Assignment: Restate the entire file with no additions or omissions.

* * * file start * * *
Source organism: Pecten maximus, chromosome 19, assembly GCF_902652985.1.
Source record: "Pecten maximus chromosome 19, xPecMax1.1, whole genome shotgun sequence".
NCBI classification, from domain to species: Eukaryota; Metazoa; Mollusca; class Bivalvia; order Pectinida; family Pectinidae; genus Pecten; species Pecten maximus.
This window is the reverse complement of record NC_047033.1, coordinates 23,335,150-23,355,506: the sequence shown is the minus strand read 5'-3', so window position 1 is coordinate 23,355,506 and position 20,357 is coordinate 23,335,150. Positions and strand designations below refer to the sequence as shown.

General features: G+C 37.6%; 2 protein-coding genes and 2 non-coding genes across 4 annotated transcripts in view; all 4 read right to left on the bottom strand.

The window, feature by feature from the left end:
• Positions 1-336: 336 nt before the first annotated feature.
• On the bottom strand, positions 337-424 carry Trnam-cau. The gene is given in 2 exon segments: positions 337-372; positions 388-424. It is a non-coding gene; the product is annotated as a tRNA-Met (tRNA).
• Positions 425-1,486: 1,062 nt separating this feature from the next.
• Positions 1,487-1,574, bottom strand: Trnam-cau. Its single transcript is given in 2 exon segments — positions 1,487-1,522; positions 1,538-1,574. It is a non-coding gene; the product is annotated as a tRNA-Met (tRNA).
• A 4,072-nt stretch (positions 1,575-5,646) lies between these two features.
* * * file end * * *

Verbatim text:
Source organism: Pecten maximus, chromosome 19, assembly GCF_902652985.1.
Source record: "Pecten maximus chromosome 19, xPecMax1.1, whole genome shotgun sequence".
NCBI classification, from domain to species: Eukaryota; Metazoa; Mollusca; class Bivalvia; order Pectinida; family Pectinidae; genus Pecten; species Pecten maximus.
This window is the reverse complement of record NC_047033.1, coordinates 23,335,150-23,355,506: the sequence shown is the minus strand read 5'-3', so window position 1 is coordinate 23,355,506 and position 20,357 is coordinate 23,335,150. Positions and strand designations below refer to the sequence as shown.

General features: G+C 37.6%; 2 protein-coding genes and 2 non-coding genes across 4 annotated transcripts in view; all 4 read right to left on the bottom strand.

The window, feature by feature from the left end:
• Positions 1-336: 336 nt before the first annotated feature.
• On the bottom strand, positions 337-424 carry Trnam-cau. The gene is given in 2 exon segments: positions 337-372; positions 388-424. It is a non-coding gene; the product is annotated as a tRNA-Met (tRNA).
• Positions 425-1,486: 1,062 nt separating this feature from the next.
• Positions 1,487-1,574, bottom strand: Trnam-cau. Its single transcript is given in 2 exon segments — positions 1,487-1,522; positions 1,538-1,574. It is a non-coding gene; the product is annotated as a tRNA-Met (tRNA).
• A 4,072-nt stretch (positions 1,575-5,646) lies between these two features.